Opinion: Truth in a Changing World
Alex Scruggs | News Editor
Being relayed relevant information and knowing what’s going on in your community is a service that will always be required. Since the 1600s newspapers, like the Mace & Crown, have provided this service. It’s no secret that printed newspapers are dying out, and have been since the rise of the internet. But of course, this doesn’t mean that we have to abandon our ideals of staying current.
As the Mace & Crown makes its transfer from weekly newspaper to quarterly magazine, I thought it would be a good idea to explore the role of journalism in our changing world – and question whether things pertaining to the press are really changing that much.
30 years ago, it was almost a ritual for some people in the morning. Waking up, brewing some coffee and reading the news. The idea of starting your day with gaining a greater understanding of current issues seems like second nature to people who like to stay informed.
I’m sure it’s not news to anyone that what played a large role in the ritual from 30 years ago becoming obsolete today is smartphones.
The common morning ritual now is waking up and checking your phone. Along with missed texts and social-media updates, updates from journalism and news organizations can be found on the internet and their respective apps. This means that entire articles, old and new, can be read on a single apparatus.
To a large extent, this new way of living is highly beneficial. We can pick what we want to read, when we want to read it. We can look up information almost instantly, and there’s a lot more coming out daily than can be found in the daily newspapers. However, this presents a potential down-side to staying current.
Those who subscribe to large publications such as the Post and the Times know that what they read is on the very credible end of the news spectrum. This is because large publications are widely read and therefore greatly scrutinized. While browsing the internet or Facebook, one comes across several news sites. Some big, some small, some old and some new. But with the potential for anyone to post articles and stories to some publications online, how do we know what is credible? “Fake news” isn’t a recent fad tied to our country’s new president ravaging a war against the main-stream media, it’s the result of anyone being able to post something online and call it news.
If being widely read leads to a publication being greatly scrutinized, what does that say about the thousands of online “news sites” that don’t have a large following? It says that the pressure is lower for them to get it right. To find and cite credible sources that back their claims.
I like to keep up with the big publications and news sites for that reason alone, the search for credibility is always ongoing, but it helps when there are thousands of readers like myself keeping these publications in check.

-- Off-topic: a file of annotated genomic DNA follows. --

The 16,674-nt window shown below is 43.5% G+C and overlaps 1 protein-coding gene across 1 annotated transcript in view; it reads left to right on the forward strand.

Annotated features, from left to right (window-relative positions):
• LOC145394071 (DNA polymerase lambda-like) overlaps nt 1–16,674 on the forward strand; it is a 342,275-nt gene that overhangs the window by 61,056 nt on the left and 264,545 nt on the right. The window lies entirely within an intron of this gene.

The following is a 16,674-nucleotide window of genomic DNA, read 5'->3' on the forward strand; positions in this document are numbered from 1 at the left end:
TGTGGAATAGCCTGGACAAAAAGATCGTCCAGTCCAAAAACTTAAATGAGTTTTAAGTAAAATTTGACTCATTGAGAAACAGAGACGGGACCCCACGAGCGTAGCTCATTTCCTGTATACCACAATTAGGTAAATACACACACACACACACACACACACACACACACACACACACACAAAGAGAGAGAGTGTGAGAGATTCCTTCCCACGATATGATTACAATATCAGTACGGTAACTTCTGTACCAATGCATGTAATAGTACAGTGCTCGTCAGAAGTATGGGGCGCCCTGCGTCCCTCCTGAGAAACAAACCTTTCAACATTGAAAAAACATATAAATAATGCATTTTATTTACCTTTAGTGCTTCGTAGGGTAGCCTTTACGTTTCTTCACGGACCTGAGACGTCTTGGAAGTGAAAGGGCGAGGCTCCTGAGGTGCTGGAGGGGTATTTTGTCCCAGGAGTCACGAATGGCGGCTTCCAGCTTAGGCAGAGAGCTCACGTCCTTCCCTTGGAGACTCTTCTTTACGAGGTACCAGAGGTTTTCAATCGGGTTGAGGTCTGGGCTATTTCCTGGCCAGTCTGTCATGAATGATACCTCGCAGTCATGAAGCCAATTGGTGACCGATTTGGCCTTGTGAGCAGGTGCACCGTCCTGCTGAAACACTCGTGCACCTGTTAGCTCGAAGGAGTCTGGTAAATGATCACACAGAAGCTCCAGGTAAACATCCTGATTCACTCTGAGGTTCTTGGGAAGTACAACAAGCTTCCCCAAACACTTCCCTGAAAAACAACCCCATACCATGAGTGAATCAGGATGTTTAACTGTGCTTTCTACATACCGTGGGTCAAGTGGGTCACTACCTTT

When reading a news story on a smaller site, there are several strategies which can be implemented to determine if the article bears a majority of truth. In my opinion, the most effective albeit time-consuming strategy is to surf around. If you read a seemingly big story on a smaller news site, check elsewhere on the internet and find the same story presented by different sites. Once a story breaks, whether local, national or international, several publications will be there to provide readers with their take. If other stories present the information in a similar way, you can be more confident that the news is credible.
This strategy would be difficult to implement on campus, however, as the Mace & Crown is the only news source focused on ODU. Don’t turn your nose at us though. Remember that staying informed within community issues gives you the ability to involve yourself and interact with campus from a more current perspective.
With the magazine coming soon and the newspaper out the door, some may be worried about the Mace’s weekly dose of news turning into quarterly feature-stories. There have always been, and will always be feature stories in the Mace. What better way to relay news to readers than tying them in with members of the community and telling a story? But just as feature stories will always have a place with the Mace, so will hard and breaking news. Stories within all beats, including breaking news, will continue to be published on the Mace & Crown website between magazine issues.
As the campus’ only dedicated news source, we have a responsibility to relay the truth in a timely and credible way to members of the community. Although our world is changing, the need to stay current will never die out. It has remained since the beginning of journalism. I look forward to working on and helping complete our first issue of the new magazine, just as I look forward to continuing the publishing of breaking news on our website. Changes are a part of our world. Stay current, stay involved and stay skeptical. Never stop searching for the truth.